privacy, security

Understanding the Limitations of HTTPS

A colleague recently forwarded me an article about the hazards of browsing on public WiFi with the question: “Doesn’t HTTPS fix this?” And the answer is, “Yes, generally.” As with most interesting questions, however, the complete answer is a bit more complicated.

HTTPS is a powerful technology for helping secure the web; all websites should be using it for all traffic.

If you’re not comfortable with nitty-gritty detail, stop reading here. If your takeaway upon reading the rest of this post is “HTTPS doesn’t solve anything, so don’t bother using it!” you are mistaken, and you should read the post again until you understand why.

HTTPS is a necessary condition for secure browsing, but it is not a sufficient condition.

There are limits to the benefits HTTPS provides, even when deployed properly. This post explores those limits.

Deployment Limitations

HTTPS only works if you use it.

In practice, the most common “exploit against HTTPS” is failing to use it everywhere.

Specify HTTPS:// on every URL, including URLs in documentation, email, advertisements, and everything else. Use Strict-Transport-Security (preload!) and Content-Security-Policy’s Upgrade-Insecure-Requests directive (and optionally Block-All-Mixed-Content) to help mitigate failures to properly set URLs to HTTPS.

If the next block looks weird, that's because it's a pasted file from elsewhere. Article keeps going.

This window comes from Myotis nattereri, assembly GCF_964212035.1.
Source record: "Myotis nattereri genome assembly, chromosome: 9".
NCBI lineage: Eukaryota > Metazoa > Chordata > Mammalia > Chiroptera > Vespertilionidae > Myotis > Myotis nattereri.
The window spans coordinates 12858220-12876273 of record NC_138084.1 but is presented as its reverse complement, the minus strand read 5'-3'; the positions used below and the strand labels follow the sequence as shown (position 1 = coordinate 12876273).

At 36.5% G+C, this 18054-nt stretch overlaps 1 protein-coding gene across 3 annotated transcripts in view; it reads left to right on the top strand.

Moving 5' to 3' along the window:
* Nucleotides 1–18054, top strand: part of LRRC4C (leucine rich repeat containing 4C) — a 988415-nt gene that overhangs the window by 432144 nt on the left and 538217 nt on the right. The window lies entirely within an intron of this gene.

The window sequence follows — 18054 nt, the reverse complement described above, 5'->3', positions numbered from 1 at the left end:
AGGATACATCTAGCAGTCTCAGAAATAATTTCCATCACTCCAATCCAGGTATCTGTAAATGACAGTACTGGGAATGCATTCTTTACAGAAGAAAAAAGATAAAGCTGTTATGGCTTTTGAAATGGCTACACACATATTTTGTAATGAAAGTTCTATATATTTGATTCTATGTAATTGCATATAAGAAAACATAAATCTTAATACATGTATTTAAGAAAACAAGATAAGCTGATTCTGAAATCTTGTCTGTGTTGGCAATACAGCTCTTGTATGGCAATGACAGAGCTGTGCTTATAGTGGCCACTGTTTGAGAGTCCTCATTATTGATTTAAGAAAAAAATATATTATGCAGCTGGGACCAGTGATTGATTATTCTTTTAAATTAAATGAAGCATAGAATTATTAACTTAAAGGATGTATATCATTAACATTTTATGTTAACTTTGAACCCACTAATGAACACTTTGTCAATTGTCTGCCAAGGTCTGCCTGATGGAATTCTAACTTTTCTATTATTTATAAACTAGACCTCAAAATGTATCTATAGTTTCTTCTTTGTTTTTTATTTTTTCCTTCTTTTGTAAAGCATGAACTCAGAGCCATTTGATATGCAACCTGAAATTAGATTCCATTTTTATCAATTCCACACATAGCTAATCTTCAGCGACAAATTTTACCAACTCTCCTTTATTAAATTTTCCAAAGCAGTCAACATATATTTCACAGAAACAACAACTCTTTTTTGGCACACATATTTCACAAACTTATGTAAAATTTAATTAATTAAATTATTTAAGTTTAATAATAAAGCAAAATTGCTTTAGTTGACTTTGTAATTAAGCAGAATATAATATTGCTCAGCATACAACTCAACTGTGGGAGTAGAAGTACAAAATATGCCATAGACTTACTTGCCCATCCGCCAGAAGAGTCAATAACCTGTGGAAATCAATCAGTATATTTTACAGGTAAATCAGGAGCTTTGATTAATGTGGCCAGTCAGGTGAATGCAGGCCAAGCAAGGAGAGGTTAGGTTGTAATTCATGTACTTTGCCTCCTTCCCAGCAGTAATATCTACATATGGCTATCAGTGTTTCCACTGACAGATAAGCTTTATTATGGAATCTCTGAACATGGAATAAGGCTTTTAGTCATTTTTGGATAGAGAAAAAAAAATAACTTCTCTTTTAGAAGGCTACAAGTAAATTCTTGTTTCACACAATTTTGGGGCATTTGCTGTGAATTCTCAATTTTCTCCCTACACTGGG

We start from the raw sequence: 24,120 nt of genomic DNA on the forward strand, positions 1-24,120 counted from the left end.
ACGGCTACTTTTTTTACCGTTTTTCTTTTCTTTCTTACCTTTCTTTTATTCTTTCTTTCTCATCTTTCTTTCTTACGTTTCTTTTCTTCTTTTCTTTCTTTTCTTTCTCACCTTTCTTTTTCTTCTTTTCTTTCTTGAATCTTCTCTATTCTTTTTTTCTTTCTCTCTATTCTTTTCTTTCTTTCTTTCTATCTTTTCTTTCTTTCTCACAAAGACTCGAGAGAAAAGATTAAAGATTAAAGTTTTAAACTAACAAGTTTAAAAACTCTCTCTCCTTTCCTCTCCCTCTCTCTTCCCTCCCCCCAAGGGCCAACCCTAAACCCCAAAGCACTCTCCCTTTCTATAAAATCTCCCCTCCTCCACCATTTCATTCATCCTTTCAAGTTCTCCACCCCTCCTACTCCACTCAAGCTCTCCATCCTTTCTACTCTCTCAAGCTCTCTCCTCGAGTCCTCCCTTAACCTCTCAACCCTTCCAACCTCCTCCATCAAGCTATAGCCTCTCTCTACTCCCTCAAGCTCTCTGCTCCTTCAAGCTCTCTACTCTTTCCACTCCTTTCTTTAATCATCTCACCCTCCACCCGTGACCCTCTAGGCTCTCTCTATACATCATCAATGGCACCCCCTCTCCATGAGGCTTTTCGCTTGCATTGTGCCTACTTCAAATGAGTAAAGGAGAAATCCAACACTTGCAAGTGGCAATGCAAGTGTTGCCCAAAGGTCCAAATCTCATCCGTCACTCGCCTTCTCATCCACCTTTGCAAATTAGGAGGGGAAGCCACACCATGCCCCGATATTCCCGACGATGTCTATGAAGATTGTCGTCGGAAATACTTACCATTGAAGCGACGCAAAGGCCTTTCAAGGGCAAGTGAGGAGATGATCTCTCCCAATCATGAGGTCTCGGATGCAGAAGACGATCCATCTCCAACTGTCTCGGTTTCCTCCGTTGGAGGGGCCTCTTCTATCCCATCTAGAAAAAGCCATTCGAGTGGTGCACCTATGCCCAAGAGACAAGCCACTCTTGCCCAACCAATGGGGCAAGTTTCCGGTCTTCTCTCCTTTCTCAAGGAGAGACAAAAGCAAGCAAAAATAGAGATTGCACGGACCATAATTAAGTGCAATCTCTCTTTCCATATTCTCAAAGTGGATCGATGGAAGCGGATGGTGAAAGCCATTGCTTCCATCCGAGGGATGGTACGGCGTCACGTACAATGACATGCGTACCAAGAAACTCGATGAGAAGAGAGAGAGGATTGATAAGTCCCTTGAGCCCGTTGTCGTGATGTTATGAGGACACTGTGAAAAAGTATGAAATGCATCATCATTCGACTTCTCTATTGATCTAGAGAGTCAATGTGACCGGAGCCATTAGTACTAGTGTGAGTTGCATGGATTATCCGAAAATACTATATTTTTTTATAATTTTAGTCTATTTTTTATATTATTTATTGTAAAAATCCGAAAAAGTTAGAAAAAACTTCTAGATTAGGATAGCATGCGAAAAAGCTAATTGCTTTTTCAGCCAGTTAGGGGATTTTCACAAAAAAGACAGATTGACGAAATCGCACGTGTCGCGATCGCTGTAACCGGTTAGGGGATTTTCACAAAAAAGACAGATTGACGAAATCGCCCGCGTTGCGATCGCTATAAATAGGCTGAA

Mixed Content – By default, browsers will block non-secure scripts and CSS (called “Active Mixed Content”) from secure pages. However, images and other “Passive Mixed Content” are requested and displayed; the page’s lock icon is silently hidden.

Non-secure Links – While browsers have special code to deal with Active and Passive mixed content, most browsers do nothing at all for Latent Mixed Content, where a secure page contains a link to a non-secure resource. Email trackers are the worst.

Privacy Limitations

SNI / IP-Address – When you connect to a server over HTTPS, the URL you’re requesting is encrypted and invisible to network observers. However, observers can see both the IP address you’re connecting to, and the hostname you’re requesting on that server (via the Server Name Indication ClientHello extension).

TLS 1.3 proposes a means of SNI-encryption (Encrypted SNI), but (unless you’re using something like Tor) an observer is likely to be able to guess which server you’re visiting using only the target IP address. In most cases, a network observer will also see the plaintext of the hostname when your client looks up its IP address via the DNS protocol (DNS over HTTPS aims to address).

image